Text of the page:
Politics

January 25

In address, Obama to focus on economic opportunity

The State of the Union offers the president Obama an opportunity to start fresh after a year where his legislative agenda stalled, his signature health care law floundered and his approval rating tumbled.

By Julie Pace
The Associated Press

WASHINGTON — Struggling to generate second-term momentum, President Barack Obama will confront a politically divided Congress with a demand to expand economic mobility in America, asserting in his State of the Union address Tuesday that he will take action on his own if lawmakers fail to help shrink the income gap between the rich and the poor.

Obama’s broad themes – described by the White House as opportunity, action, and optimism – may find some support among Republicans, who also have picked up the inequality mantle in recent months. But as Congress barrels toward the midterm elections, there’s little indication the president will win over the GOP with his policy prescriptions, including a renewed push to increase the minimum wage and expand access to early childhood education.

With its grand traditions and huge prime-time television audience, the State of the Union offers Obama an opportunity to start fresh after a year where his legislative agenda stalled, his signature health care law floundered and his approval rating tumbled. The president has cast 2014 as a “year of action” but has yet to show the public how he’ll ensure that’s more than just an empty promise.

Previewing the president’s remarks, White House spokesman Jay Carney said, “He’ll certainly aim high. Presidents ought to aim high.”

Obama has been tinkering with the speech in his typical fashion, writing out notes long-hand on yellow legal pads and scribbling edits on drafts typed out by his speechwriting team. The White House has heavily promoted the address on social media sites like Instagram, posting photos of Obama working in the Oval Office with lead speechwriter Cody Keenan. Aides are also working on an interactive version of the speech that will run online and feature charts and statistics about the president’s proposals as he’s speaking.

While each of Obama’s speeches to Congress has centered on the economy, the challenges have changed as the nation has moved away from the deep recession. Corporate profits and the financial markets have reached record highs, but many Americans are struggling with long-term unemployment and stagnant salaries.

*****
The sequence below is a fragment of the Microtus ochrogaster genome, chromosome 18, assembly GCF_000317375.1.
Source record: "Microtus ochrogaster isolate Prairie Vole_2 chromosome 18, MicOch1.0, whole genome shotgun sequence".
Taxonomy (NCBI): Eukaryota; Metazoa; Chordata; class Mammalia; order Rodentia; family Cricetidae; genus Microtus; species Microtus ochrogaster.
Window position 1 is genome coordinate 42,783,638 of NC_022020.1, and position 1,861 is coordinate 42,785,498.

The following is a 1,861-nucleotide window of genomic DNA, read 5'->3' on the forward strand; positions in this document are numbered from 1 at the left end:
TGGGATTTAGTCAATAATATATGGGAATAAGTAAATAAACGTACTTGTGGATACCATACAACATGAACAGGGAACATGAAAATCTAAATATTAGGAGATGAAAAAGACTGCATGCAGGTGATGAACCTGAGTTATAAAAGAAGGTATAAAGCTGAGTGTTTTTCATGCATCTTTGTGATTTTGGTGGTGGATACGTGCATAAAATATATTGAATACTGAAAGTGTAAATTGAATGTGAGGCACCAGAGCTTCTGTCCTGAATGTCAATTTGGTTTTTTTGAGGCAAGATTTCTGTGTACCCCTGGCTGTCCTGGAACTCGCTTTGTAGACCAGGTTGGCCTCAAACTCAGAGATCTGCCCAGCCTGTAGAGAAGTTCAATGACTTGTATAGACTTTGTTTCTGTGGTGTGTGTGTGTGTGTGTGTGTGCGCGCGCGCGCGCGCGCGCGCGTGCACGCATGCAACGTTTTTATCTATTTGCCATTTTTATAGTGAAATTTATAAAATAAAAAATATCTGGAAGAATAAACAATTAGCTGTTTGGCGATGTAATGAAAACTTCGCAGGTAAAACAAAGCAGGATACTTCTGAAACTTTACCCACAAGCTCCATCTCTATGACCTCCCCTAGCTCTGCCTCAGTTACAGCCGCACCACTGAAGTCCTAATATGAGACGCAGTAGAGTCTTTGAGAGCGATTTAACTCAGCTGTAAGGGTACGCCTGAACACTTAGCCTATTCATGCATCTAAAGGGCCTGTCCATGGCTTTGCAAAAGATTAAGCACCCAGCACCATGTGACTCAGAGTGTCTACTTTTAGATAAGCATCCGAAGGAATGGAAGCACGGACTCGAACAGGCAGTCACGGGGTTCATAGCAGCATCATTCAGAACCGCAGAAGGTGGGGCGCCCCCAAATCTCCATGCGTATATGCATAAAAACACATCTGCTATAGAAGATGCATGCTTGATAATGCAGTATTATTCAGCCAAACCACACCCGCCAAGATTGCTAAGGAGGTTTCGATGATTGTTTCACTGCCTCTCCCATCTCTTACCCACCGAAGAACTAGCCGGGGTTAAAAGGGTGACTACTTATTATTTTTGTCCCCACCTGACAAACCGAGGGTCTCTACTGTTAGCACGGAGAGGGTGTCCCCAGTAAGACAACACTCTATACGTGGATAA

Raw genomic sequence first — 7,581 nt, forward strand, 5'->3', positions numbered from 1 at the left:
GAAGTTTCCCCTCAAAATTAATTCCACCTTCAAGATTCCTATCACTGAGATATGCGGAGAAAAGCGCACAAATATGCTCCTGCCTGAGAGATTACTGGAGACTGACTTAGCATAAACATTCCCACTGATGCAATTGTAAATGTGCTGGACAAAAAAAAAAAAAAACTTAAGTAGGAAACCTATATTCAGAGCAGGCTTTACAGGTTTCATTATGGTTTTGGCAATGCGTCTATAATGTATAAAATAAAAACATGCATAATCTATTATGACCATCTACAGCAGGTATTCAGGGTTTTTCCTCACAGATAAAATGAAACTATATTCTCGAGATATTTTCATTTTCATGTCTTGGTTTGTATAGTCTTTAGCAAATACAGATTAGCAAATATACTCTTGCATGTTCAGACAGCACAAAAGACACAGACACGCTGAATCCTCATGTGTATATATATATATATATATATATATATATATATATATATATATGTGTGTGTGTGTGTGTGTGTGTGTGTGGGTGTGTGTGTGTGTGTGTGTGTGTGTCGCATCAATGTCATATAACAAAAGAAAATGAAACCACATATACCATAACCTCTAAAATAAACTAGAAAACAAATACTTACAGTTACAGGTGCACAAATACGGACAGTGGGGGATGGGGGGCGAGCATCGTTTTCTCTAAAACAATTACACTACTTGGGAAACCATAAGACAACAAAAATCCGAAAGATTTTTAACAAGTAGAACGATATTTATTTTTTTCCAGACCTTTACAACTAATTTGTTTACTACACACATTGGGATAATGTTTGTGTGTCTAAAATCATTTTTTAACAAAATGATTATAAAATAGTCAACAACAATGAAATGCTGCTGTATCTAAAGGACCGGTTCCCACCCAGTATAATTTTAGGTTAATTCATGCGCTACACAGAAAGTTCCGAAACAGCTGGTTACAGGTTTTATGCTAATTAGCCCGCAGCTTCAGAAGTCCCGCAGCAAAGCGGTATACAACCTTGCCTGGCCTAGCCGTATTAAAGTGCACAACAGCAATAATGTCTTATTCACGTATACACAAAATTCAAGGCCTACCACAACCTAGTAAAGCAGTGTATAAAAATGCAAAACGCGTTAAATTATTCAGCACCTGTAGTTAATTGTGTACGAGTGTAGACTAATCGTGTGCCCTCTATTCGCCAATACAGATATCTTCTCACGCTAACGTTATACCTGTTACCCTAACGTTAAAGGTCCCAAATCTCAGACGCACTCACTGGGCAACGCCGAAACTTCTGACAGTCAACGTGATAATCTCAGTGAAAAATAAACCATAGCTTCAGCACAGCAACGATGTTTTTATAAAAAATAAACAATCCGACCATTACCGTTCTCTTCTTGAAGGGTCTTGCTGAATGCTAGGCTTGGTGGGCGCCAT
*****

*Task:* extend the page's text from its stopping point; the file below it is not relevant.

Increasing the minimum wage and expanding early childhood education programs are both seen by the White House as ways to increase economic opportunity for low- and middle-income Americans. The initiatives stalled after Obama first announced them in last year’s State of the Union address, but aides say they see glimmers of hope for progress this year, particularly on minimum wage. Obama has previously backed raising the federal minimum wage from its current $7.25 an hour to $10.10.

“These economic issues are breaking out,” said Neera Tanden, president of the Center for American Progress, a Washington think tank with close ties to the White House. “People are very focused on more support for workers in this tight economy.”

Of course, there’s little guarantee Congress will act on issues that it largely ignored over the past year. With that in mind, advisers say Obama is determined to act on his own when lawmakers will not.

“When American jobs and livelihoods depend on getting something done, he will not wait for Congress,” White House senior adviser Dan Pfeiffer said in an email to supporters Saturday.

One area where aides say the president sees opportunity to take executive action is in addressing the long-term unemployed, including a plan to generate commitments from the private sector to hire people who have been out of work for extended periods of time. Obama is expected to hold an event at the White House next week focused on that effort.

The president will also continue his tradition of traveling the country in the days after his State of the Union address, with stops planned in Maryland, Pennsylvania, Wisconsin and Tennessee.

(Continued on page 2)

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